1. Joseph Lister proved that one of the best germ killers is by coating a wound with carbolic acid.




  1. Because of a defect in the design made the roof of the gym collapse.




  1. The purpose of Napoleon’s campaign failed because of the Russian winter.




  1. Only those men who pass their physicals can join the Army and become a soldier.




  1. Dr. Jones gives her patients gas so they won’t feel any pain where she drills their teeth.

KEY



  1. Because Sally teased the dog mercilessly, it bit her on the hand.




  1. The Mona Lisa was stolen from the Louvre in 1911.




  1. If you misspell just one word, she gives you an F.




  1. Herman Melville lived in New York City for most of his life, but he wrote Moby Dick on a farm in Massachusetts.




  1. Although everyone has heard of Davy Crockett, most people do not know that he was a congressman.




  1. Holding hands and kissing are indicators of affection.

OR

Couples seen holding hands or kissing are indicating affection.




  1. Brian babysat his sister on Friday so that he could go to the movie on Saturday.




  1. Many models wear black so that they will look slimmer.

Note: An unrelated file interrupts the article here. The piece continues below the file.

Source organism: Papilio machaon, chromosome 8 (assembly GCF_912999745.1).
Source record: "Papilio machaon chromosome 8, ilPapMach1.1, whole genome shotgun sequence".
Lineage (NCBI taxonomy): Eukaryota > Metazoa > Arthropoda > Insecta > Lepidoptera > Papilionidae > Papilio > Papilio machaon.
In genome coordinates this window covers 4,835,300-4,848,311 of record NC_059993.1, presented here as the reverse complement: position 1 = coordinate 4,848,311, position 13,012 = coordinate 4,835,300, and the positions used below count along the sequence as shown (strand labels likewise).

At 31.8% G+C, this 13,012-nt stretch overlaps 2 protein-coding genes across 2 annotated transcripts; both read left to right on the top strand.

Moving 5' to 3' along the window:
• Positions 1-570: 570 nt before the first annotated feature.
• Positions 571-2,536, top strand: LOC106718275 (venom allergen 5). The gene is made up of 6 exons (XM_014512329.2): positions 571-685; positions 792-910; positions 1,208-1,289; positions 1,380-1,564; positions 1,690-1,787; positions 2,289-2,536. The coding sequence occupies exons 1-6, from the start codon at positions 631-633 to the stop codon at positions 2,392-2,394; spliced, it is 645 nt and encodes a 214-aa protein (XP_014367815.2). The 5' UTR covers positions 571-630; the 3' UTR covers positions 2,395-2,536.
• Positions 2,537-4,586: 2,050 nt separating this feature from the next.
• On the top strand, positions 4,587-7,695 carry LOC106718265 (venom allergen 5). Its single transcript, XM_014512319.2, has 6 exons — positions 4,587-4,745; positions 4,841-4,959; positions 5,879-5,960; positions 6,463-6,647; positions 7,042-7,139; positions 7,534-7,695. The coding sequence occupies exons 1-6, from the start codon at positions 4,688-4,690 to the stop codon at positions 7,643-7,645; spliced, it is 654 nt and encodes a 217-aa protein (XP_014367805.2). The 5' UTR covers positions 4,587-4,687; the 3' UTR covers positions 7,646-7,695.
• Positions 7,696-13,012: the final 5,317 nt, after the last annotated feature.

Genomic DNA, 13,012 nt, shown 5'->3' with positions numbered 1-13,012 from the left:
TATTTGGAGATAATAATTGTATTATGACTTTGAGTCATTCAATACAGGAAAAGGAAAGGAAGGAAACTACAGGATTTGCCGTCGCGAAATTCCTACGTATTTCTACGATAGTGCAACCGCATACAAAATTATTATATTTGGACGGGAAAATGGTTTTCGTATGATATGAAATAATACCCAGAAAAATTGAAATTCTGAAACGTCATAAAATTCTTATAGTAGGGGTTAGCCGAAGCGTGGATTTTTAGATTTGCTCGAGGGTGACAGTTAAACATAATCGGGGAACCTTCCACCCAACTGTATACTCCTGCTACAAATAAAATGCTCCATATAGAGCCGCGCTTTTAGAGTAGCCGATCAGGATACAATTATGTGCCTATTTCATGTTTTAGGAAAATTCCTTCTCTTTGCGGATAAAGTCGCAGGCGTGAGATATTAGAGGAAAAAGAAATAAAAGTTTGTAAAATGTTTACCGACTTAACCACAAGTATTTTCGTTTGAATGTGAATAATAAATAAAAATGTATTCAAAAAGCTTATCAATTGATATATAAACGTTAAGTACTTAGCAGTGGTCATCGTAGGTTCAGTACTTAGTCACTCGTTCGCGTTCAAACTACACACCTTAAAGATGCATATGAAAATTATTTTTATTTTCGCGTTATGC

1. In running to catch the bus, I twisted my ankle.




  1. I’ve done well in all my classes, and I hope I get into medical school.




  1. Although the ERA was supported by many Americans, it failed to win passage in the allotted time.




  1. Texas is the largest state in the continental United States, but Alaska is actually the largest state in the Union.




  1. Mercury is the planet that is closest to the sun.




  1. Students who complete their work in less than four years can enter the job market more quickly.




  1. The sun was so hot that we became sunburned in less than an hour.




  1. Matthew is a high school football star, but he makes bad grades.




  1. The reason for the grammar lessons is that many people need extra attention and help in order to write standard English.




  1. Mounting costs and declining advertising revenue were factors in the demise of Look magazine in 1971.




  1. By trying to find a short route to India, Columbus discovered the New World.




  1. Competition is fierce among athletes who compete in sports such as fencing and water polo.




  1. Joseph Lister proved that one of the best germ killers is coating a wound in carbolic acid.




  1. Because of a defect in the design, the roof of the gym collapsed.




  1. Napoleon’s campaign failed because of the Russian winter.




  1. Only those men who pass their physicals can join the Army and become soldiers.




  1. Dr. Jones gives her patients gas so that they won’t feel any pain when she drills their teeth.